This hotel, which officially opened within the last several weeks, has a connecting skywalk that takes one from floor 2 of the hotel to floor 2 of the Convention Center. Very convenient.
This skywalk is a twisting, serpentine slab of concrete, perhaps 10 feet wide, that is suspended over a fairly bustling city street. There are no walls on this walkway; not even the illusion of a semi-comforting half-wall. Nope; this walkway is encased in what appears to be chicken wire. (OK; we all know it’s not actual chicken wire – it looks much sturdier and is actually bolted down but I have been much too afraid to actually get close enough to touch it and confirm this).
So every time I walk across this walkway I stay the straight and narrow right in the middle so as not to tempt the fates and end up having a strong gust of wind push me through the chicken wire. Yesterday as my friend Katee Van Horn and I made the journey we walked single file, lock-step behind each other, and didn’t even speak until we got safely to the other side.
And now, just a few short minutes ago, I stepped onto the walkway with a lady who was facing the seemingly benign treachery for the first time. She took one look, said “Oh hell no,” and reversed back into the hotel to find a safer land-based approach to the convention center.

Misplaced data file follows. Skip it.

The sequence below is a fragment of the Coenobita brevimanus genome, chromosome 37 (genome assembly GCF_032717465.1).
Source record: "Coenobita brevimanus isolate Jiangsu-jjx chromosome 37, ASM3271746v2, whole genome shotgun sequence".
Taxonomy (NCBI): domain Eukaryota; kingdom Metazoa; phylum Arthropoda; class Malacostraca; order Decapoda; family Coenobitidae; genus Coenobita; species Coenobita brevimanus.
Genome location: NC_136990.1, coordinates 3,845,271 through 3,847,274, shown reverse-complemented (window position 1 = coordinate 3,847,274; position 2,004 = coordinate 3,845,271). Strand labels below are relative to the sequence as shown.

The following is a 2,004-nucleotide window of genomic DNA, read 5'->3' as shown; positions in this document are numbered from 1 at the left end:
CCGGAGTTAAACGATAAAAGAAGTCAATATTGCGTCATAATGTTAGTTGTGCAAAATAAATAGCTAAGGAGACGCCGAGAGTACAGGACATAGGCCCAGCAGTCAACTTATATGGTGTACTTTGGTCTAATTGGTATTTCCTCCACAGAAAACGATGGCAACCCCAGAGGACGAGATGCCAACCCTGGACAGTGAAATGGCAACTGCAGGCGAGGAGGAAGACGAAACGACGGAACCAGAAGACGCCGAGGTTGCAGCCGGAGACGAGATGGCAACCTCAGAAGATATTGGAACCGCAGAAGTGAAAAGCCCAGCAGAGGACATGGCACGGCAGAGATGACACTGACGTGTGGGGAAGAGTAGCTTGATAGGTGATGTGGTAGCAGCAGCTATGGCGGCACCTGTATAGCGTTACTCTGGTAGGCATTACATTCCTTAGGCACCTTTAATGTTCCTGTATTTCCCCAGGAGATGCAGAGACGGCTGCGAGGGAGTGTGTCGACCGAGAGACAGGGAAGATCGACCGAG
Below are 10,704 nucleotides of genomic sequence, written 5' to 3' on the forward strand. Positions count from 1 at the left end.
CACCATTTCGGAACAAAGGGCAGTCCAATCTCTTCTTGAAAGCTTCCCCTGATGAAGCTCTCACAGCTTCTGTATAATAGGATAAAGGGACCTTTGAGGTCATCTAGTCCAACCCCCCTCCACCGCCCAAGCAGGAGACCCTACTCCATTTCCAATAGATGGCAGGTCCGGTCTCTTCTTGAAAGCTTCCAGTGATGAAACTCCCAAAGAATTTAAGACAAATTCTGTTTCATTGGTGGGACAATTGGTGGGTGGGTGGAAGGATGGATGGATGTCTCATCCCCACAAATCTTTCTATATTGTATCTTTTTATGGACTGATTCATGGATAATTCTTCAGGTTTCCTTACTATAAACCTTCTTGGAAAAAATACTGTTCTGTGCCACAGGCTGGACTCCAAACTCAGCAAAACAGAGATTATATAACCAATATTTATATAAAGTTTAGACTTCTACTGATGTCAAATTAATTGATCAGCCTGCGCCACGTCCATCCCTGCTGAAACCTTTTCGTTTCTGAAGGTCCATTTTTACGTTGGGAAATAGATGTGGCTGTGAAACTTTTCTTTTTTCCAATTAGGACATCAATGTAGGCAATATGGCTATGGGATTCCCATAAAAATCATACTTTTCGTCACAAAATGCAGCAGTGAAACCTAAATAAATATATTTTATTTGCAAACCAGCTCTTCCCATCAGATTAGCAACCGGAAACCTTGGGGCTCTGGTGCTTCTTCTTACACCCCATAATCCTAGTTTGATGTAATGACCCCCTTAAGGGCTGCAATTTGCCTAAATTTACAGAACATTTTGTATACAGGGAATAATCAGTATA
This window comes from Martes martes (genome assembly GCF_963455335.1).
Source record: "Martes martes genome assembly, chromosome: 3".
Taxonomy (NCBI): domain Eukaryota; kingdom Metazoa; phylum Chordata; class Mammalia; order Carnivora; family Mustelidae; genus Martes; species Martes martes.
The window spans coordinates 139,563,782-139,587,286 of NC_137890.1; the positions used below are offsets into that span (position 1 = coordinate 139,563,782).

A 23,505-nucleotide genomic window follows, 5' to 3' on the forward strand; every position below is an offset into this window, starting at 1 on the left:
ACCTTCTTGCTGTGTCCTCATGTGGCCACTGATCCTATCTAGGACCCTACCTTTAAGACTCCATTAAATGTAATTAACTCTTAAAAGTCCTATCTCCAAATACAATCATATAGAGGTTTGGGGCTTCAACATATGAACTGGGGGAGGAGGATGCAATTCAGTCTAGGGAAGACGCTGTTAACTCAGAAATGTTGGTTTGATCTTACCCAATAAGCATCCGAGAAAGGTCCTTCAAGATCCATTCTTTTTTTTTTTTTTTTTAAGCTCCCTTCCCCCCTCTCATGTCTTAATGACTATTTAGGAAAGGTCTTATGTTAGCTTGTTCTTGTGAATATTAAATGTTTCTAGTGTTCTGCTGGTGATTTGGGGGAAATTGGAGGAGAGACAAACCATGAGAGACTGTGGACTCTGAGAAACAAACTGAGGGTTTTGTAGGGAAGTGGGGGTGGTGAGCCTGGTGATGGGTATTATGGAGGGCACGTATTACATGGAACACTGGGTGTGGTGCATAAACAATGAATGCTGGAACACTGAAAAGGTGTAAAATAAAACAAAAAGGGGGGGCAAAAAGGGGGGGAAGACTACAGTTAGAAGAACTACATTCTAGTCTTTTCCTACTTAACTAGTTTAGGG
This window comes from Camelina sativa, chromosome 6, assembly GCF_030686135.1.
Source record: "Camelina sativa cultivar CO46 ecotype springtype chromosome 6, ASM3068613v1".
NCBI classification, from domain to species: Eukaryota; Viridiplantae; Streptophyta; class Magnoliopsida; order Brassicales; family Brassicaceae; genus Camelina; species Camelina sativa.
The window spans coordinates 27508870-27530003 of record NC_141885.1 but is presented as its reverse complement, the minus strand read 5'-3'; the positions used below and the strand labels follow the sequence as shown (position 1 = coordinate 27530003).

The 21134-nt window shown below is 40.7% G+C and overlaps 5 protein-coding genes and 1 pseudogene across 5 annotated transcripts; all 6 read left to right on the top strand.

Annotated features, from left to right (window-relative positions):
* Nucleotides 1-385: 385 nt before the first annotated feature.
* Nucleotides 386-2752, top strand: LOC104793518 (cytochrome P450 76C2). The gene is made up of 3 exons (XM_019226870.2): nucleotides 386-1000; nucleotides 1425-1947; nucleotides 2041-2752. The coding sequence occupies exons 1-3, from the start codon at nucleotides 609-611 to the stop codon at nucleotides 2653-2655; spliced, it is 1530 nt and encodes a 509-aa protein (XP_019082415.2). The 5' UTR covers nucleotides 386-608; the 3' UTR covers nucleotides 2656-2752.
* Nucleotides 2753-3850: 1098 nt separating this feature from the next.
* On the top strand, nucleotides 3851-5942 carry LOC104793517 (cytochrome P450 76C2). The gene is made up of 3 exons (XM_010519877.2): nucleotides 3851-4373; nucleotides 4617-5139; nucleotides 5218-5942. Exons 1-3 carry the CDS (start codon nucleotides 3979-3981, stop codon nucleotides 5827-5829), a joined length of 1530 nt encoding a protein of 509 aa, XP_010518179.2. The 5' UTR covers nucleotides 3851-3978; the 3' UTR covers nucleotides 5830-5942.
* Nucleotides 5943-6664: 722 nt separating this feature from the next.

I totally understood.
And then I got to wondering…was this event venue chosen for this one design element alone? Was the master plan to make ALL WorkHuman attendees take numerous uncomfortable, sweat-inducing, heart-palpitating journeys in unfamiliar terrain?
In numerous sessions we’ve been talking about being brave. We’re chatting about having difficult conversations at work with our leaders and team members and co-workers.
I think this march across the spiraling-death-bridge/walkway has been one giant metaphor for the organizational journey to being a more human-centered workplace. And a testing platform for HR leaders to see if they’re up to the challenge.
Well played Globoforce events team. Well played.
photo courtesy of Curbed Austin